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Fooled by Randomness, Start-up and Serial Entrepreneur

October 8th, 2008 · 1 Comment

Andy Sack posted a list of things that will make a deal smell like money. I agree with most of the items on the list, but I don’t agree with the first one — "Proven entrepreneur — someone who has sold a business before for 20MM or more". I think we give way too much credit to serial entrepreneurs.

I recently finished reading Fooled by Randomness: The Hidden Role of Chance in Life and in the Marketsby Nassim Nicholas Taleb. What a great book! If you haven’t read this book, run to the bookstore NOW and get it. You won’t be disappointed! 

Wikipedia has a brief summary of Fooled by Randomness.

This book made me think: how much of a start-up’s success is due to luck? When a company becomes successful, there are tons of media coverage on the company founders and management. Entrepreneur’s vision, management’s execution, and hard work have a lot to do with a company’s success. But, I think that being at the right place at the right time also plays a role in start-up successes.

This made me wonder: what’ll happen to an entrepreneur who is starting his second or third company after initial success? Is his chance of success higher or lower?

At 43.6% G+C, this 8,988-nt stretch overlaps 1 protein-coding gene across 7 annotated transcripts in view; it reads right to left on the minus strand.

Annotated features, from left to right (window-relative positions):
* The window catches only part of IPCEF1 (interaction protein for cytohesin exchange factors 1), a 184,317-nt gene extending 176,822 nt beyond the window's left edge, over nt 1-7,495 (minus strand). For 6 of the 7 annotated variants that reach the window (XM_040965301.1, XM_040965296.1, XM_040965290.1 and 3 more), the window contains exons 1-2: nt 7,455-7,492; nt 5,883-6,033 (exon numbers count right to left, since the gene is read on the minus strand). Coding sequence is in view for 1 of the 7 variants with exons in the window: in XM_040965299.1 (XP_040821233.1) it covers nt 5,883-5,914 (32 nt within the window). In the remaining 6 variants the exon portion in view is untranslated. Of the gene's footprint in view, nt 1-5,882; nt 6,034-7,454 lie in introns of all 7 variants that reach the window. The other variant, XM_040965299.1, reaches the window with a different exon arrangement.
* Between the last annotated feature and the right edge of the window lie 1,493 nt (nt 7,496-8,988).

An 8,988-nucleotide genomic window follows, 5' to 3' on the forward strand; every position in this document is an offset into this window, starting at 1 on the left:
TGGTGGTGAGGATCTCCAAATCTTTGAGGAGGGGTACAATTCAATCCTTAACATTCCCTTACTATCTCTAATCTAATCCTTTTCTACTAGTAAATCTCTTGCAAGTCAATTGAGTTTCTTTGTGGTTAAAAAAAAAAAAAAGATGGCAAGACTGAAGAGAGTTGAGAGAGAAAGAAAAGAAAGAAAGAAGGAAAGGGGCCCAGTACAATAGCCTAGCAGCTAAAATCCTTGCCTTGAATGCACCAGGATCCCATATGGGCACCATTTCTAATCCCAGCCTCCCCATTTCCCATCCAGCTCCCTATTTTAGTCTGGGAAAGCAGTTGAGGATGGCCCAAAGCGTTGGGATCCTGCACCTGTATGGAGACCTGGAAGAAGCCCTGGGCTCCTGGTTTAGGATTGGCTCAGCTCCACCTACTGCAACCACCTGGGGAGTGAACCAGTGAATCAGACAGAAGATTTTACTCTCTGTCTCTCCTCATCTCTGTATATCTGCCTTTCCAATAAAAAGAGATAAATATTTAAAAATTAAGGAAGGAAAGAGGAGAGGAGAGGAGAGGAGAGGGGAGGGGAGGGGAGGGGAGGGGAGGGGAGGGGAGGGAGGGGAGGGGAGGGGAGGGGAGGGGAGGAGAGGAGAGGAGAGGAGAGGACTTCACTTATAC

The conventional wisdom is that serial entrepreneur is golden — they’ve been there, done that. And their next venture is more likely to succeed. After reading this book, I’m not so sure.

And this is consistent with my own experience of working at start-ups. The founder of a start-up company I worked at was very successful at his first venture ($100 million+ exit). Because of his success, he had no problem to raise venture funding for his second and third companies. But, neither of the companies went far. I have seen plenty of so-called serial entrepreneurs keeping failing after their initial successes.

On the other hand, looking at "home runs" in the high tech industry — Google, eBay, Amazon.com, Dell, Microsoft, Cisco, Yahoo, Apple … they’re all founded by first-time entrepreneurs.

Next time, when a start-up company tries to recruit you to join them, don’t be "fooled" by their founder’s past entrepreneurial success — they could just get lucky the first time around. What’s the chance luck strikes twice? 🙂

Tags: Start-up Success

1 response so far ↓

  • 1 Ted Howard // Oct 10, 2008 at 12:24 pm

    My 0pinion on this is that a serial entrepreneur has experience and wisdom. When they need to increase the hiring rate, they have that experience. When they need to raise a round of funding, they’re done that. And so on ad naseum.

    I don’t think that means that they will be more successful. It means that they will do things faster and spend less time and effort on them, leaving them free to do more, do ‘other things’, or do thing better. While a new entrepreneur may be overloaded trying to both learn how to raise funding and actually raising the funding, an experienced entrepreneur will only have to raise the funding. That’s an advantage in terms of resources and possibly in terms of the quality with which such tasks are done.

    I think ‘luck’ in some form (http://blogmaverick.com/2008/10/04/how-to-get-rich/) is the key ingredient to startup success.

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